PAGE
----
Emma Rapaport: Brian, the media loves to talk about themselves. So let's talk media companies. You cover several of our major media companies, Nine, News Corp, Southern Cross Media. Can you give us a sense of what they reported during reporting season and how they fared through the COVID crisis?

Brian Han: Yeah, during the reporting season, I think there's several things to point out there. Number one is that the advertising market is definitely rebounding. As we speak, the market is up between 20% to 30%, depending on which main media you are talking about, and that's after growing 30% to 40%, in the June half. So you can say that the recovery is well underway from COVID lows. And the second highlight from that is that I think the earnings leverage from their top line recovery is coming through really strongly, so much so that I think company balance sheets are largely repaired, right across the sector and management are actually talking about M&A, and consolidation. So, that's the lay of the land as we speak.

Rapaport: Why have advertising numbers come back so strongly?

Han: It's more of a baseline effect, because last year, obviously, in the first half, the June half, we had the initial impact of the pandemic, which was quite severe. So when the ad market was down 40% to 50%. So you're comparing it against bad prior periods. So obviously, there is that snapback from that. But then you talk to all the advertisers and the marketers out there and the confidence is persisting, even though we have a lockdown in two of our biggest states in Australia. I think that marketing and advertising confidence is persisting at the moment, and that they're learning to live with this pandemic. And in certain sectors such as TV, this has actually been quite beneficial because you and I and everybody else are locked up at home, and what else can you do at home apart from watching screen. So digital advertising and TV related advertising is actually doing quite well because of that.

Rapaport: So Brian, we just spoke about some of the highlights from the media sector, but were there any misses or lowlights that you saw across the month?

Han: Actually, the advertising recovery is such that misses were actually few and far in between. I think, as we speak, the only risk that I see right now is lockdown in both New South Wales and Victoria, because that could have a real disruptive impact on the all-important December quarter trading as we head into it. And if this keeps going on, that could really start to impact advertisers sentiment or marketer confidence going into the new year. Now, given how generally elevated stock prices are in the media sector, I don't think it will take much for those stock prices to go the other way, if we sense that marketer confidence is going to get rattled by all these lockdowns.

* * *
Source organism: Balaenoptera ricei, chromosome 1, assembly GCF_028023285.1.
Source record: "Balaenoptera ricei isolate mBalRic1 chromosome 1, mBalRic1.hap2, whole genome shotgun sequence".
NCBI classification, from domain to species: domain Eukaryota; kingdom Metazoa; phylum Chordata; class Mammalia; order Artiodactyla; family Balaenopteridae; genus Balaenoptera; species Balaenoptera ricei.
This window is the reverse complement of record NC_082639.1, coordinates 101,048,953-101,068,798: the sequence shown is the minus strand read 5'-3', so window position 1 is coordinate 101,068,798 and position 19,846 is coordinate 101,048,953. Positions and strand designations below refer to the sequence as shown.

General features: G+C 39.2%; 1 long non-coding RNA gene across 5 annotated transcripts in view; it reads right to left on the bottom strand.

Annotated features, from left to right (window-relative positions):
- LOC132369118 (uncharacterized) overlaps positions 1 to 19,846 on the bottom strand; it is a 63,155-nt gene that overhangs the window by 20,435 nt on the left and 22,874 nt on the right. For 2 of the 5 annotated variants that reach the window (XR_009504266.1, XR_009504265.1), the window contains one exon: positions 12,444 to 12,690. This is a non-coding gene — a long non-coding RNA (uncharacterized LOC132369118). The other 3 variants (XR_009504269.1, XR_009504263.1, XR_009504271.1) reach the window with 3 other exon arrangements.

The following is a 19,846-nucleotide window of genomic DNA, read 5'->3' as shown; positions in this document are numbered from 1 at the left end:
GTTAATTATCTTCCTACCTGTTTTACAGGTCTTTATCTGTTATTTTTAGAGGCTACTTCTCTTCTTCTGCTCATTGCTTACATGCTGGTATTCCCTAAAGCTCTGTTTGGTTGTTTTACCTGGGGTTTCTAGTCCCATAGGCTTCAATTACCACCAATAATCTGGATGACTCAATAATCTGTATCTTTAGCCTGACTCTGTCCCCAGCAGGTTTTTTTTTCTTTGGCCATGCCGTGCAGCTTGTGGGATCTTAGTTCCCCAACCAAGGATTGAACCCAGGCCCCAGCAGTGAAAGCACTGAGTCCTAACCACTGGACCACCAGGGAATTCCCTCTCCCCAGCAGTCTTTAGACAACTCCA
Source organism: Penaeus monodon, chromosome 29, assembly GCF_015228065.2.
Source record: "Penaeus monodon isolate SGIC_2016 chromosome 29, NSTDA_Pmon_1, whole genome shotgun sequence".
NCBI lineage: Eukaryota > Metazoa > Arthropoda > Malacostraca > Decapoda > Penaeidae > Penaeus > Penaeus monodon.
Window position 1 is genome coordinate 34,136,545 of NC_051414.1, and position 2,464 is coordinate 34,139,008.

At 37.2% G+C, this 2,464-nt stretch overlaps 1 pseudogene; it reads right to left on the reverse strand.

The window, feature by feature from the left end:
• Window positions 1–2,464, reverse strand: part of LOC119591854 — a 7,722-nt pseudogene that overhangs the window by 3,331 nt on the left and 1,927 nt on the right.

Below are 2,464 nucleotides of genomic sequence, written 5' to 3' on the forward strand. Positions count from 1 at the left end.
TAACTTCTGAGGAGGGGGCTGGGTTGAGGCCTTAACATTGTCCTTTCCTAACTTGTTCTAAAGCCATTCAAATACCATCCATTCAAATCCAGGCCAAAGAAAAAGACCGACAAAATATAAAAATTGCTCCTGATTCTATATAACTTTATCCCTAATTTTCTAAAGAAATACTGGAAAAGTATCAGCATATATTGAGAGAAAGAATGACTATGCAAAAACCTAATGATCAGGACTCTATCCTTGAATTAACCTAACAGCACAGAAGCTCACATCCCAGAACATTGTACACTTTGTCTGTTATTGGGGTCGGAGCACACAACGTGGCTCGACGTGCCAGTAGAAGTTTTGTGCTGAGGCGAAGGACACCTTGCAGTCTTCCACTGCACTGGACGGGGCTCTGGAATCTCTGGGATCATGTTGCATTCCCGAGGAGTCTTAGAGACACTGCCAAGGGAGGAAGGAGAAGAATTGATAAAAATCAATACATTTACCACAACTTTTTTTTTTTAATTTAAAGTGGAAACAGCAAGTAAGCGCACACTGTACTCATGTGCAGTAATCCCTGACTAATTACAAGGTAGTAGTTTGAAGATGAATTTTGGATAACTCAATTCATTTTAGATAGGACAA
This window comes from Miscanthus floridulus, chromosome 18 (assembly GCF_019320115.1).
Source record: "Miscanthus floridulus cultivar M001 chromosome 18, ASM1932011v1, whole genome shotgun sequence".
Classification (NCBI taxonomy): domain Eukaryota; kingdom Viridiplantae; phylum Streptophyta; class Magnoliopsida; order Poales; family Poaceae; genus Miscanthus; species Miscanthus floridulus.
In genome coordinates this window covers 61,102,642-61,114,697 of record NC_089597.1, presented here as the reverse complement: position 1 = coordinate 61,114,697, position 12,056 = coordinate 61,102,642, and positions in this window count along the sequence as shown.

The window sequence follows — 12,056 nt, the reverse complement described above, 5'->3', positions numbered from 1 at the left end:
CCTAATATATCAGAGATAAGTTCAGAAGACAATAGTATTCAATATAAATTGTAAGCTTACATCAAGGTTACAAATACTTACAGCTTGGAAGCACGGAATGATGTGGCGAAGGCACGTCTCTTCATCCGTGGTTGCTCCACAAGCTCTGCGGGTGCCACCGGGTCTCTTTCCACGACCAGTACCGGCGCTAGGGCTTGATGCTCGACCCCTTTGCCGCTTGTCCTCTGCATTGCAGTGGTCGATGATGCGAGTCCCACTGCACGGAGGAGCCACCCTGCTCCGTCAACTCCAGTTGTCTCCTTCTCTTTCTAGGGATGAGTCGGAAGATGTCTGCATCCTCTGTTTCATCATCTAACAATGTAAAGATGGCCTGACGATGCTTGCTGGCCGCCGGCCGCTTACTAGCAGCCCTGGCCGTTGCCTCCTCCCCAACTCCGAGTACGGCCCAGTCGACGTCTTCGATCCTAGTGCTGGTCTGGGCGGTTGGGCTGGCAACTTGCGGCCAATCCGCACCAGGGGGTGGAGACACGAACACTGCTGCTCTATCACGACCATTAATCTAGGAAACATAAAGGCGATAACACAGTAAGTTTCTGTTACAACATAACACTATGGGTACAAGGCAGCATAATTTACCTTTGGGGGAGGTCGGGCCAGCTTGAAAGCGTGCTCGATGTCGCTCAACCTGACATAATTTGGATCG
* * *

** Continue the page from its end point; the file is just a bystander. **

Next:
Rapaport: So let's talk quickly about one of your best ideas within this sector, even though you say a lot of them are overvalued. On the best ideas list is Southern Cross Media - they own several regional TV and radio networks. Can you give a quick summary of their result? And why you think the market is undervaluing them?

Han: Yeah, so you are correct. That is probably our top pick in the media sector it's trading at around 40% discount to our $3.50 fair value estimate. Now, the most recent results show that the earnings recovery is underway for both radio and the regional TV business. So much so that the balance sheet is at its strongest ever for the company and dividends were actually reinstated. So at the current price, the stock is I think trading at a fully frank yield of about 5%. And I think that's a decent compensation for shareholders to wait for the longer-term earnings growth to come through. Because on our estimates, we think this company can grow its EPS on average, by about 8% a year for the next five years. So that's not bad for a stock that's trading at PE of only about 10 times.

And then as you said right at the beginning Emma this company is predominantly a radio company 80% of group earnings comes from radio, and this company dominates that sector. And this radio industry, believe it or not, despite all these digital disruptions, has proven to be quite resilient to digital disruptions when you compare it to say, TV, or newspapers. And so those are the reasons why we're quite bullish on Southern Cross at current prices.

Rapaport: Let's switch quickly over to your other sector - telcos. Similarly, can you just give us a quick overview of some of the major results from the sector?

Han: Yeah, sure, this may take, perhaps a little bit more talking about because I think generally, number one, I think the sector proved its defensive reputation in the last reporting season, I think it delivered earnings. Earnings might not have shot the lights out, but they were resilient enough to continue to deliver on the dividend front. And I think balance sheets are generally strong right across the board. And as you know, their services have kept our working from home economy going during these lockdown times. And it will be I think, more of the same in the near term, because their earnings guidance for the next year, they were pretty much in line with what we were looking for going forward. But I'll tell you what the most important thing is, is I think one of our key investment thesis, is clearly coming through. And that investment thesis is this, we've long said that we think competitive intensity in the mobile industry will ease and that is definitely coming through after three years of unprecedented discounting in the market.